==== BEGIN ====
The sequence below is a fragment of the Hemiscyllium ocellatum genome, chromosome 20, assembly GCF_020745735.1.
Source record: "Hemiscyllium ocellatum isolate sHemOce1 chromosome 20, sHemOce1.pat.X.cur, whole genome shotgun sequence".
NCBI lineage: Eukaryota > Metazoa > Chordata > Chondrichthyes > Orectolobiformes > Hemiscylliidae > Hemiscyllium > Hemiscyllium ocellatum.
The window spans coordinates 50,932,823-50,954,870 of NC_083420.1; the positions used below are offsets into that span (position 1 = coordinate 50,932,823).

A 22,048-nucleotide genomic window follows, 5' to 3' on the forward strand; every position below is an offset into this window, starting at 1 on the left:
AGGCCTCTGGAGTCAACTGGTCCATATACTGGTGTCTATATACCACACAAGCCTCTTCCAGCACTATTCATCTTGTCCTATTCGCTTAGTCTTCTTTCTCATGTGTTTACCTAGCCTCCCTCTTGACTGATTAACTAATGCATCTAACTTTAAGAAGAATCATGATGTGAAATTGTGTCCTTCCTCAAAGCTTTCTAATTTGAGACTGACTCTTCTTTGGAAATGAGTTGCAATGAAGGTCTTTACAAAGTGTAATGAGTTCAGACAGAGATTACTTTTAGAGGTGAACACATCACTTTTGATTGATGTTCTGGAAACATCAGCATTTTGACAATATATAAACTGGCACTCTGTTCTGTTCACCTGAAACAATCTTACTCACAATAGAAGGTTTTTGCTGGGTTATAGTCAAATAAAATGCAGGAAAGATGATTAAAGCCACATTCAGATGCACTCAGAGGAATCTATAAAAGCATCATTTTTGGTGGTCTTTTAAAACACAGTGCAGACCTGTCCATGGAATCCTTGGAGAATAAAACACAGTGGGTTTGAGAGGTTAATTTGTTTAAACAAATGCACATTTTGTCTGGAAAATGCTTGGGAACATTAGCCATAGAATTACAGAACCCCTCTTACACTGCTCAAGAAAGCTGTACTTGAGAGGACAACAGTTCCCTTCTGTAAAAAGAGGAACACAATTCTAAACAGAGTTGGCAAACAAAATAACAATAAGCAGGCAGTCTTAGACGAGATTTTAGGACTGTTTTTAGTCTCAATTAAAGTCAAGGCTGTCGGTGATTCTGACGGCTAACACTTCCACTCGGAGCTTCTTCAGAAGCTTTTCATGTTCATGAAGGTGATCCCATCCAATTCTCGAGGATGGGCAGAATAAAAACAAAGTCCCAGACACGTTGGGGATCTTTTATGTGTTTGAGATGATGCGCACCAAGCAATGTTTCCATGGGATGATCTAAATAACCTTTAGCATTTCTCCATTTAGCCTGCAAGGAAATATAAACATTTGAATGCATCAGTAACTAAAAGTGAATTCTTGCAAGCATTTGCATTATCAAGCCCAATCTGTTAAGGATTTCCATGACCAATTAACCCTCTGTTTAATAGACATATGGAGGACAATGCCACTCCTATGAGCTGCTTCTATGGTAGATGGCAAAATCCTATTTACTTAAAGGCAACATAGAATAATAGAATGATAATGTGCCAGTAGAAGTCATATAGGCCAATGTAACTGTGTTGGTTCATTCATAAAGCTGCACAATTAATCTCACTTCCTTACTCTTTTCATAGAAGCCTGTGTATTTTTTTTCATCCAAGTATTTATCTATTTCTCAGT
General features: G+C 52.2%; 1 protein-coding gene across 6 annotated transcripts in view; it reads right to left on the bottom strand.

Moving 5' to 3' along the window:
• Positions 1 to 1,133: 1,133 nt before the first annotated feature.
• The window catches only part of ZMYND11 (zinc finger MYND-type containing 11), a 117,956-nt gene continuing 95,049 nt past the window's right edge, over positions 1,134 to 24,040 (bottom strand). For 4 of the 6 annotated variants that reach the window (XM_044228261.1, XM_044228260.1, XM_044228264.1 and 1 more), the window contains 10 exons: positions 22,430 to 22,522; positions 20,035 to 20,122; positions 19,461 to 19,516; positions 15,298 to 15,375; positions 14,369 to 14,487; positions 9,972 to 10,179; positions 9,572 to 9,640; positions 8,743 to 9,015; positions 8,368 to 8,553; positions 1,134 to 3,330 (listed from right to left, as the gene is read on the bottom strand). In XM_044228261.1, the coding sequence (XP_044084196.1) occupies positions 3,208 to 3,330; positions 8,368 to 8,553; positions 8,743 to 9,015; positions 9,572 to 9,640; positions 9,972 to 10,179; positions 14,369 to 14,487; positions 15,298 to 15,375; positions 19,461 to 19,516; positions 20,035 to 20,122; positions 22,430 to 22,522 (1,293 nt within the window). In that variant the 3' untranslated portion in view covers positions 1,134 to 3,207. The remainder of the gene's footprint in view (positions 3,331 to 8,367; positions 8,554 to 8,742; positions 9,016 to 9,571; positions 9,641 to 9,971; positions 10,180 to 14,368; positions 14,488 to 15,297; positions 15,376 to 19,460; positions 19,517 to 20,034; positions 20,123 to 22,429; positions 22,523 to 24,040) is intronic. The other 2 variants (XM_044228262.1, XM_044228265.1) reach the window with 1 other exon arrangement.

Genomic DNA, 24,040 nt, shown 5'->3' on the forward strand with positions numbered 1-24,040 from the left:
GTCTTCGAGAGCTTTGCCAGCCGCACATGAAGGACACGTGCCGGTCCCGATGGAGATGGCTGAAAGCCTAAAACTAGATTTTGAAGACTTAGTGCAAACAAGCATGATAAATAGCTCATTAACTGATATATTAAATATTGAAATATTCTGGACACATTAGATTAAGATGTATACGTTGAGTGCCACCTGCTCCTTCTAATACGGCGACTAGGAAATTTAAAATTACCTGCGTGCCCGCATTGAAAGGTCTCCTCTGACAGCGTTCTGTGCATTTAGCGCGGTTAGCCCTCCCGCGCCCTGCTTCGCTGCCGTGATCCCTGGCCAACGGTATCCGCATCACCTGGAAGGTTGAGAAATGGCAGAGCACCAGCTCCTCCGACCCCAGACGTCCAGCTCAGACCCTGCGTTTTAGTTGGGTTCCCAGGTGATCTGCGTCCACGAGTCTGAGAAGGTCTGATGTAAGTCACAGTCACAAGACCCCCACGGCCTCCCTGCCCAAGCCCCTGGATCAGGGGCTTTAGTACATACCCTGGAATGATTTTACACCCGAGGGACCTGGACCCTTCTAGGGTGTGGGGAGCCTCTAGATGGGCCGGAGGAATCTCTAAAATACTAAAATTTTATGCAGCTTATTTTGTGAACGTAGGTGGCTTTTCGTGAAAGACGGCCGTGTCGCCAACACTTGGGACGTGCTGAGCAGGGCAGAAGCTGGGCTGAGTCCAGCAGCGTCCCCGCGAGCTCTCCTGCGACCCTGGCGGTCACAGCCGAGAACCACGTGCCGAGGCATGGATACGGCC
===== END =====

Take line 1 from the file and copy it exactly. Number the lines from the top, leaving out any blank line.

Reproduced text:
The sequence below is a fragment of the Hemiscyllium ocellatum genome, chromosome 20, assembly GCF_020745735.1.